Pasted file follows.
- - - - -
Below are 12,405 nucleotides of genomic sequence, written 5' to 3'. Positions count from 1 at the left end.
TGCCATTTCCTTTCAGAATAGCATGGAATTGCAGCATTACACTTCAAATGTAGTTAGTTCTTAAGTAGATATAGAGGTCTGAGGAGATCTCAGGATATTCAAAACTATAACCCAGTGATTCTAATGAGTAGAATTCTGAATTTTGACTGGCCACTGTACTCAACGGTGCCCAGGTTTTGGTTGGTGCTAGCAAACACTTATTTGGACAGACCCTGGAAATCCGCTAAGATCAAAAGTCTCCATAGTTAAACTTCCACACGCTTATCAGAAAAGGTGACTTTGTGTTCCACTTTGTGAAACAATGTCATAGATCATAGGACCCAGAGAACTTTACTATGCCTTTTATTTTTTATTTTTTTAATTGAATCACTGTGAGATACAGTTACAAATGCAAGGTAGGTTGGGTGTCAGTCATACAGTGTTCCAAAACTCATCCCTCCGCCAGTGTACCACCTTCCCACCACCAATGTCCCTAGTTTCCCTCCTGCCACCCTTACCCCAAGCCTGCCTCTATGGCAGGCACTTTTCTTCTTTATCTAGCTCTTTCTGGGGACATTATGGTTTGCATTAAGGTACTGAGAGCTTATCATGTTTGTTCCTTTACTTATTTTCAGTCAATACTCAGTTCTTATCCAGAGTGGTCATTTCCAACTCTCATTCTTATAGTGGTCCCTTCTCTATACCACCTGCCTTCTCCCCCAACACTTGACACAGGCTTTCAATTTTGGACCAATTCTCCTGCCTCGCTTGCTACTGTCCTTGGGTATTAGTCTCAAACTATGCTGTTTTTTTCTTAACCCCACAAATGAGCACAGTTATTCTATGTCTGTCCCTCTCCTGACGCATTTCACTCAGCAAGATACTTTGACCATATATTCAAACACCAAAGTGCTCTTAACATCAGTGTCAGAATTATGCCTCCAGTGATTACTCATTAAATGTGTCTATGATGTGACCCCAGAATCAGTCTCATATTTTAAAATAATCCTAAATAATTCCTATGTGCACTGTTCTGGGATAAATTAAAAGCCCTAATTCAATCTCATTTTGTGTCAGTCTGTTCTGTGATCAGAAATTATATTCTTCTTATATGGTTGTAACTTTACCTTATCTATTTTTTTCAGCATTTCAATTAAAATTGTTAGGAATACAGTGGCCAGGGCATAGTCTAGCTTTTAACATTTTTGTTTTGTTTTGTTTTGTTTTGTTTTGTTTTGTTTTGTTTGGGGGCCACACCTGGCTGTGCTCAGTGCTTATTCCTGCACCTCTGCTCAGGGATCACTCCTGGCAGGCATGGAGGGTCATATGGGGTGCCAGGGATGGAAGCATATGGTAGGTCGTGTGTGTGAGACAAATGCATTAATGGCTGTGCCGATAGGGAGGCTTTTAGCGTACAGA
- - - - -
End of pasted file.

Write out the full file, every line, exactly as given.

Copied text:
Below are 12,405 nucleotides of genomic sequence, written 5' to 3'. Positions count from 1 at the left end.
TGCCATTTCCTTTCAGAATAGCATGGAATTGCAGCATTACACTTCAAATGTAGTTAGTTCTTAAGTAGATATAGAGGTCTGAGGAGATCTCAGGATATTCAAAACTATAACCCAGTGATTCTAATGAGTAGAATTCTGAATTTTGACTGGCCACTGTACTCAACGGTGCCCAGGTTTTGGTTGGTGCTAGCAAACACTTATTTGGACAGACCCTGGAAATCCGCTAAGATCAAAAGTCTCCATAGTTAAACTTCCACACGCTTATCAGAAAAGGTGACTTTGTGTTCCACTTTGTGAAACAATGTCATAGATCATAGGACCCAGAGAACTTTACTATGCCTTTTATTTTTTATTTTTTTAATTGAATCACTGTGAGATACAGTTACAAATGCAAGGTAGGTTGGGTGTCAGTCATACAGTGTTCCAAAACTCATCCCTCCGCCAGTGTACCACCTTCCCACCACCAATGTCCCTAGTTTCCCTCCTGCCACCCTTACCCCAAGCCTGCCTCTATGGCAGGCACTTTTCTTCTTTATCTAGCTCTTTCTGGGGACATTATGGTTTGCATTAAGGTACTGAGAGCTTATCATGTTTGTTCCTTTACTTATTTTCAGTCAATACTCAGTTCTTATCCAGAGTGGTCATTTCCAACTCTCATTCTTATAGTGGTCCCTTCTCTATACCACCTGCCTTCTCCCCCAACACTTGACACAGGCTTTCAATTTTGGACCAATTCTCCTGCCTCGCTTGCTACTGTCCTTGGGTATTAGTCTCAAACTATGCTGTTTTTTTCTTAACCCCACAAATGAGCACAGTTATTCTATGTCTGTCCCTCTCCTGACGCATTTCACTCAGCAAGATACTTTGACCATATATTCAAACACCAAAGTGCTCTTAACATCAGTGTCAGAATTATGCCTCCAGTGATTACTCATTAAATGTGTCTATGATGTGACCCCAGAATCAGTCTCATATTTTAAAATAATCCTAAATAATTCCTATGTGCACTGTTCTGGGATAAATTAAAAGCCCTAATTCAATCTCATTTTGTGTCAGTCTGTTCTGTGATCAGAAATTATATTCTTCTTATATGGTTGTAACTTTACCTTATCTATTTTTTTCAGCATTTCAATTAAAATTGTTAGGAATACAGTGGCCAGGGCATAGTCTAGCTTTTAACATTTTTGTTTTGTTTTGTTTTGTTTTGTTTTGTTTTGTTTTGTTTGGGGGCCACACCTGGCTGTGCTCAGTGCTTATTCCTGCACCTCTGCTCAGGGATCACTCCTGGCAGGCATGGAGGGTCATATGGGGTGCCAGGGATGGAAGCATATGGTAGGTCGTGTGTGTGAGACAAATGCATTAATGGCTGTGCCGATAGGGAGGCTTTTAGCGTACAGA